Don’t celebrate yet, SeaWorld’s not about to Free Willy

Orca in captivity
Lucy Goodchild van Hilten

After two years of protests, SeaWorld has announced it is phasing out its killer whale show in San Diego, with the last of its kind planned for 2017.

Although this seems to be cause for celebration, the move isn’t as radical as it might appear, and SeaWorld won’t yet confirm whether their star killer whales will actually retire in two years.

Killer whales, or orcas, have starred in crowd-pleasing shows since the 1960s. More than 150 orcas have been taken from the wild and put into captivity since 1961; 127 of these are now dead, despite them having similar lifespans to humans in the wild.

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SeaWorld’s move to end the San Diego orca show follows pressure from campaigners and responds to recent policy changes. In October this year, California banned the captive breeding of orcas at SeaWorld. One Californian congressman is now working on a bill that would stop them from being forced to perform in shows.

SeaWorld chief executive Joel Manby announced the end to the famous “One Ocean” show, saying it is part of the company’s strategy to reverse plummeting visitor numbers.

But the show will only stop in San Diego, one of SeaWorld’s 11 parks; shows will continue in Texas and Florida. Fred Jacobs, SeaWorld’s Vice-President of Communications, told the BBC:

It does not affect our other parks.

It is also unclear whether the orcas will indeed stop performing at all. Last month, the state approved SeaWorld’s plans to double the size of the orca enclosure, in line with the company’s claim that the orcas will have a “more natural” living space.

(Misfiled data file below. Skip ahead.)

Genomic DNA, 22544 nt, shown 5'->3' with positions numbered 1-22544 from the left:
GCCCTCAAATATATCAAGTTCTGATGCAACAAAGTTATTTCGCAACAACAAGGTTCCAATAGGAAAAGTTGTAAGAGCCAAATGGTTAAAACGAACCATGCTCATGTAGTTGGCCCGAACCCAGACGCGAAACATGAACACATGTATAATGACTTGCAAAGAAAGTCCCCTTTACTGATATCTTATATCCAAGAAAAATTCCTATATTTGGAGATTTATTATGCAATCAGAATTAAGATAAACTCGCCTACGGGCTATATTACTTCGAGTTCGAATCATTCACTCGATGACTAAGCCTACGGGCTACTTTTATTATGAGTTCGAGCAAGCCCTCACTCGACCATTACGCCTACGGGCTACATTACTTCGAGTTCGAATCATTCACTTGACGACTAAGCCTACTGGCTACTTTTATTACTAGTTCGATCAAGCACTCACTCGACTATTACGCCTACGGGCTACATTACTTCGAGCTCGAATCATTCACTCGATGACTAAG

The BBC emailed questions to SeaWorld, asking them why the show is ending, why it’s not stopping in Texas and Florida and whether the new display will still involve the orcas performing. The answers were vague – SeaWorld claims to have not yet decided “what specific behaviours” would be included.

Going public

In 1993, Free Willy took the plight of the captive orcas to the silver screen, and since then growing protests against holding them in captivity have led to decreasing visitor numbers to shows around the world. Two years ago, the acclaimed film Blackfish once again stoked the flames, revealing the devastating effect captivity has on orcas.

Since then, SeaWorld’s share prices have halved. In July this year, One Direction’s Harry Styles called for a boycott of SeaWorld during a concert in San Diego. This was a big blow to the park, which may have contributed to the decision to end its orca show.

There are currently 58 orcas in captivity in 8 countries. SeaWorld has 24 orcas at three locations; at least 44 have died there, including all seven of their star orca Corky’s offspring.

For now, the orcas will continue to live in captivity, albeit in a bigger tank, and will perform for crowds until at least 2017. If California’s new bill passes, they could be retired, but SeaWorld appears to be a long way from giving up its star attractions, despite what the public wants.

Featured image: su neko/Flickr

 

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